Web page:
Wersja do druku

Ukraine: ambitious de-Communisation laws

Analyses
2015-04-15

On 9 April, the Parliament of Ukraine adopted four bills on the policy of national memory, which inter alia provide for the extensive de-Communisation of the public space, including by changing all the names of places associated with the Communist regime. They also include opening up access to the archives of the KGB and other Soviet-era departments, the recognition of the honourable nature of participation in the struggle for Ukraine’s independence, including by members of the OUN/UPA (although without granting them combatant status or any other rights), and to stop using the Soviet term ‘Great Patriotic War’ and replace it with the term ‘World War II’. The need to change the names of many streets and towns is sure to cause discontent throughout much of the country; it will also be impossible to carry this step out within the prescribed six-month period.

The adoption of the de-Communisation laws confirms that the current Ukrainian authorities attach great importance to the development of a new policy of national memory, centred on the tradition of fighting for the independence of Ukraine, primarily against Russia. This is part of a programme to create a new, civic national identity, an important part of which is emphasising the separateness of Ukraine’s tradition also during its periods of dependence on Russia, and presenting these periods as enslavement or even occupation. In this tradition, as promoted in this programme, there is space for OUN and the UPA, which are primarily to be treated as anti-Soviet organisations.

 

The context of the legislation’s passage

Of the four projects discussed, two were presented as government bills, one as an initiative by a group of parliamentarians from different factions, and one as a project by Yuri Shukhevych. However, all the laws were drawn up at the Ukrainian Institute of National Remembrance (UINR) under the leadership of its head Volodymyr Viatrovych, who personally presented two of them to parliament. This confirms the increasing importance of the UINR’s role in the Ukrainian government, and of Viatrovych as one of the main architects of the new policy of national memory.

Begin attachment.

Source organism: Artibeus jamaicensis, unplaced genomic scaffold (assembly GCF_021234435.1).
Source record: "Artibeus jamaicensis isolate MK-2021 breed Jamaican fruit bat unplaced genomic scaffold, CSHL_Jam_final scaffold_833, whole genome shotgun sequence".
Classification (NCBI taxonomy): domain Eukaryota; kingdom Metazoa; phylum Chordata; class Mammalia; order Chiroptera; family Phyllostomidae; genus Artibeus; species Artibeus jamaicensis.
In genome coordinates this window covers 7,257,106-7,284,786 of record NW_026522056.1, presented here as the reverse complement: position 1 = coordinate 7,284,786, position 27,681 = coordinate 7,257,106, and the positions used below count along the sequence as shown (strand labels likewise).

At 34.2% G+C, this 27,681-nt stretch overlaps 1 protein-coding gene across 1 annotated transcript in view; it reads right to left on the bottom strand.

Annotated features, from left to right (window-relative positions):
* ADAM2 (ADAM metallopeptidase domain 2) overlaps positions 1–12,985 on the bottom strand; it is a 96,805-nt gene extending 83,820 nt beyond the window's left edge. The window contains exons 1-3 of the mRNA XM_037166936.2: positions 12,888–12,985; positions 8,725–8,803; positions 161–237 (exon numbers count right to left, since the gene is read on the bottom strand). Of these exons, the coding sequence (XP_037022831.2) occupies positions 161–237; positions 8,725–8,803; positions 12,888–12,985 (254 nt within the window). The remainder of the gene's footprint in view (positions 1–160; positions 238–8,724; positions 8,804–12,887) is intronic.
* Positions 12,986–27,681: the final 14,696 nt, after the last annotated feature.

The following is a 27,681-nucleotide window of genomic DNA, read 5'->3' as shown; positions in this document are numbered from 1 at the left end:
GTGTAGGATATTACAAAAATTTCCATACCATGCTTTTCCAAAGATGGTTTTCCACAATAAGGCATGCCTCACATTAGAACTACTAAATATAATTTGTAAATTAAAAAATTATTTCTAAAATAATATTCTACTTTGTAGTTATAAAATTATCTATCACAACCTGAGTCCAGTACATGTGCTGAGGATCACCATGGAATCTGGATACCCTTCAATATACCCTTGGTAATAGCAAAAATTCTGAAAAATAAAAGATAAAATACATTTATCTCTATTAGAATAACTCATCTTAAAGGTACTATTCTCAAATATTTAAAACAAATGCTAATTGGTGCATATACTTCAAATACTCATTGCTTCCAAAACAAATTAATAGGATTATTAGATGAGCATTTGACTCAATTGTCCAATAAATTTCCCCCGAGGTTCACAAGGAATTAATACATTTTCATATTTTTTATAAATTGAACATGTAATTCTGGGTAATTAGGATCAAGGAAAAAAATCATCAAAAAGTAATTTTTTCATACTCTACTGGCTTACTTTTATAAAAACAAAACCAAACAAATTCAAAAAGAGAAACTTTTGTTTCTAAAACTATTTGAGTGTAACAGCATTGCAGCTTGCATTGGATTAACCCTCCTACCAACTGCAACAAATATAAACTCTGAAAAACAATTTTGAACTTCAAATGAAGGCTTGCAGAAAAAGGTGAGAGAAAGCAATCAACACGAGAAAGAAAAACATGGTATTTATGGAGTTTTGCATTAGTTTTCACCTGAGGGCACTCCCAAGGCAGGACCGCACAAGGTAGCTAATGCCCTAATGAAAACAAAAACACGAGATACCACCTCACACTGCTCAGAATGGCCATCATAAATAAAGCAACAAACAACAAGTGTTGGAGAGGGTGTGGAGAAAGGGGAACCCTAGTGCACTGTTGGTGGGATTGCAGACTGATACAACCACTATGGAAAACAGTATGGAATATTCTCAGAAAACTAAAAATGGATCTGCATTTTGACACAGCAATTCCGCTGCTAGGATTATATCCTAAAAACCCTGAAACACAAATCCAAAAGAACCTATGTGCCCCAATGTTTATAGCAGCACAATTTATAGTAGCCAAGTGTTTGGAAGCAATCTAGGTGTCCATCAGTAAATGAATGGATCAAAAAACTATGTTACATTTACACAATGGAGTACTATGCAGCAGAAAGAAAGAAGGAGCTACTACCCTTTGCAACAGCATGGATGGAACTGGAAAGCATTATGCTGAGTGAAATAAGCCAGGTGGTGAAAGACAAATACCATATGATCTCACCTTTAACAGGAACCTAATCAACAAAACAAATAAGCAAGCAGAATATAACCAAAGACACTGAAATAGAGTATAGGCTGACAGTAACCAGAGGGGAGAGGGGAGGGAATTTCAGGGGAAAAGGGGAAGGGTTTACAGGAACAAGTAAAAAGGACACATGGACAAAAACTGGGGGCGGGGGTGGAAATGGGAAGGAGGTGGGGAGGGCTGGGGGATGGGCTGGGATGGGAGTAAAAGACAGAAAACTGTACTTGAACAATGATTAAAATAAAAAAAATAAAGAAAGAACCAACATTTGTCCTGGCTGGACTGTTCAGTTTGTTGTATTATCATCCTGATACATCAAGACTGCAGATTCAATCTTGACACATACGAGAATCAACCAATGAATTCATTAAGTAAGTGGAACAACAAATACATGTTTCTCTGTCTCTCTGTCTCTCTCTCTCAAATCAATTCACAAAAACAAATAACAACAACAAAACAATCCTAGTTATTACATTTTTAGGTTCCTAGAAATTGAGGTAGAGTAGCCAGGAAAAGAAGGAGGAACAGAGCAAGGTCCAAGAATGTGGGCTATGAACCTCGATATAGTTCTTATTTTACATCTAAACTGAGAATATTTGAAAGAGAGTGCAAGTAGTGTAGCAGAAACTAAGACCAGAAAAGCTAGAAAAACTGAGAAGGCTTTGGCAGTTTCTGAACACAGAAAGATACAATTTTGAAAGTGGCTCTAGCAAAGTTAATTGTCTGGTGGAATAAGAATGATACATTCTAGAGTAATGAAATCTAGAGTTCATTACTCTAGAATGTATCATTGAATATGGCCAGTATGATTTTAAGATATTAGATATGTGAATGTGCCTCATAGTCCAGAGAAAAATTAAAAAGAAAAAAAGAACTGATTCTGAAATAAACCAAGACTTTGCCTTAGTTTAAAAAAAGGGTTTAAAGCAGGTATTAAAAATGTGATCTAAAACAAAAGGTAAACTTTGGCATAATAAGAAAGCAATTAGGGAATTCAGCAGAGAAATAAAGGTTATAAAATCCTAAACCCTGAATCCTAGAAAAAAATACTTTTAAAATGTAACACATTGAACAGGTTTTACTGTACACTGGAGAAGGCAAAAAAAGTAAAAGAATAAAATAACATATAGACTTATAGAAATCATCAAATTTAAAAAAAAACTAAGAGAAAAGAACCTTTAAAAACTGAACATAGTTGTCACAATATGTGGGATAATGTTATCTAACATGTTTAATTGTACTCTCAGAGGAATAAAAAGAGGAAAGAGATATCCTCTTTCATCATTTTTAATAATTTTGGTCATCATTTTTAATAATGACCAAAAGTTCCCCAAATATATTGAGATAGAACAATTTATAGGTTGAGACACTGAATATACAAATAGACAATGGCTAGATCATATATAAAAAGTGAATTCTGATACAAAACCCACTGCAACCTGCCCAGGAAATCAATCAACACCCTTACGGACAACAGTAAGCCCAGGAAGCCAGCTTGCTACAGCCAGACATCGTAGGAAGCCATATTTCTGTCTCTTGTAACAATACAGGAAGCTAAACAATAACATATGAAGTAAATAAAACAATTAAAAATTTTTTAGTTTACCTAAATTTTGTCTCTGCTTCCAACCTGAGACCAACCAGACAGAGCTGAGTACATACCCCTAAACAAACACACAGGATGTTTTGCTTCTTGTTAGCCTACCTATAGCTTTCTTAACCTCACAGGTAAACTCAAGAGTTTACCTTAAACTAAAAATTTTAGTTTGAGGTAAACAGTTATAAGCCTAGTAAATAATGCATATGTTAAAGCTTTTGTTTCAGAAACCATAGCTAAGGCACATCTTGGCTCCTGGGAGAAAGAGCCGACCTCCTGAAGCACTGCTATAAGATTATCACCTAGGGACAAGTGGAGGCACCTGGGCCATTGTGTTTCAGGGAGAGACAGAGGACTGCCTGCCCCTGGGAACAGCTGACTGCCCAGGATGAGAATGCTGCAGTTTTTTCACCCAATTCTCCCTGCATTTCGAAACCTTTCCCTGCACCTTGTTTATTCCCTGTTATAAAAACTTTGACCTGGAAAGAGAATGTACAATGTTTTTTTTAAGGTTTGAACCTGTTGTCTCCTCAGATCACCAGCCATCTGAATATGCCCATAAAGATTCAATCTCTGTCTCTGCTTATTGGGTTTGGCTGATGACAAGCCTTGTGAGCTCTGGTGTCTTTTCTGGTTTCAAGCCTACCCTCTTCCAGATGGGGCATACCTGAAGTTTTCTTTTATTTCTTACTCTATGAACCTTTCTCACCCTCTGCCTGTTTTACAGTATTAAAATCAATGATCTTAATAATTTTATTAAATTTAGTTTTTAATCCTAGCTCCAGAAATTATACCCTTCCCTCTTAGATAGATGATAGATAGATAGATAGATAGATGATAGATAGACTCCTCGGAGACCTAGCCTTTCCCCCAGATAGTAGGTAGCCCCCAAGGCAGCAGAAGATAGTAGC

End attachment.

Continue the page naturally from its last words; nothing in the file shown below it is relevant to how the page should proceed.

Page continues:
All the laws were passed, without discussion, by large majorities on both their first and second readings (261-271 votes; the law on the prohibition of totalitarian symbols got 254 of the 226 votes required). It can be regarded as a foregone conclusion that President Petro Poroshenko will sign the bills. One surprise was the last-minute withdrawal of the government bill concerning the fighters for independence, and its replacement with a new bill, also developed by the UINR; this project is significantly different from the original, as it abolished the mandatory award of and social benefits to former combatants.

 

The significance and possible consequences of the de-Communisation laws

The law on granting access to the archives of the repressive organs of the Communist totalitarian regime in the years 1917-1991 provides for the integration into the UINP of the archival resources of the Soviet authorities during that same period. The current administrators of these files have one year to make a full inventory of the files. This means that free access to the files, and their gradual digitisation and online accessibility, remain matters for the future. These tasks will be very time-consuming and costly, and will also meet with passive resistance from the archives’ current trustees, and it is doubtful that the project will be implemented by the given deadline.

The act on the immortalisation of the victory over Nazism in the Second World War 1939-1945 removes from public circulation the Soviet term ‘Great Patriotic War’, replacing it with the term ‘World War II’; it also establishes a Day of Remembrance and Reconciliation on 8 May, while preserving the Day of Victory over Nazism (9 May) as a national holiday. Retaining the festive nature of the latter day (with a slight alteration to the name) meets the expectations of a significant part of the citizens of Ukraine, and will minimise the possibility of opposition to it.

The law on the legal status and commemoration of fighters for the independence of Ukraine in the twentieth century is essentially a declarative act, and its implementation does not require any further action. This is not a bill of ‘rehabilitation’, and certainly not of ‘exaltation’ for the OUN/UPA: neither group is distinguished in the bill in any way, and they are only listed as two among several other organisations; and its veterans have not been granted either the rights of combatants, or any rights other than acknowledgment that their struggle (on a par with the members of the other organisations mentioned in the act) contributed to the restoration of Ukraine’s independence in 1991. The military ranks and decorations granted  by the UPA command have also been recognised. The act is a clear part of the recent trend to acknowledge the tradition of fighting for Ukraine’s independence in general, and the fight of the UPA (primarily against the Soviet Union) in particular. The UINR is the main promoter of this trend. In this context, it is significant that this project was discussed on the parliamentary rostrum by Yuri Shukhevych, the son of the UPA’s leader.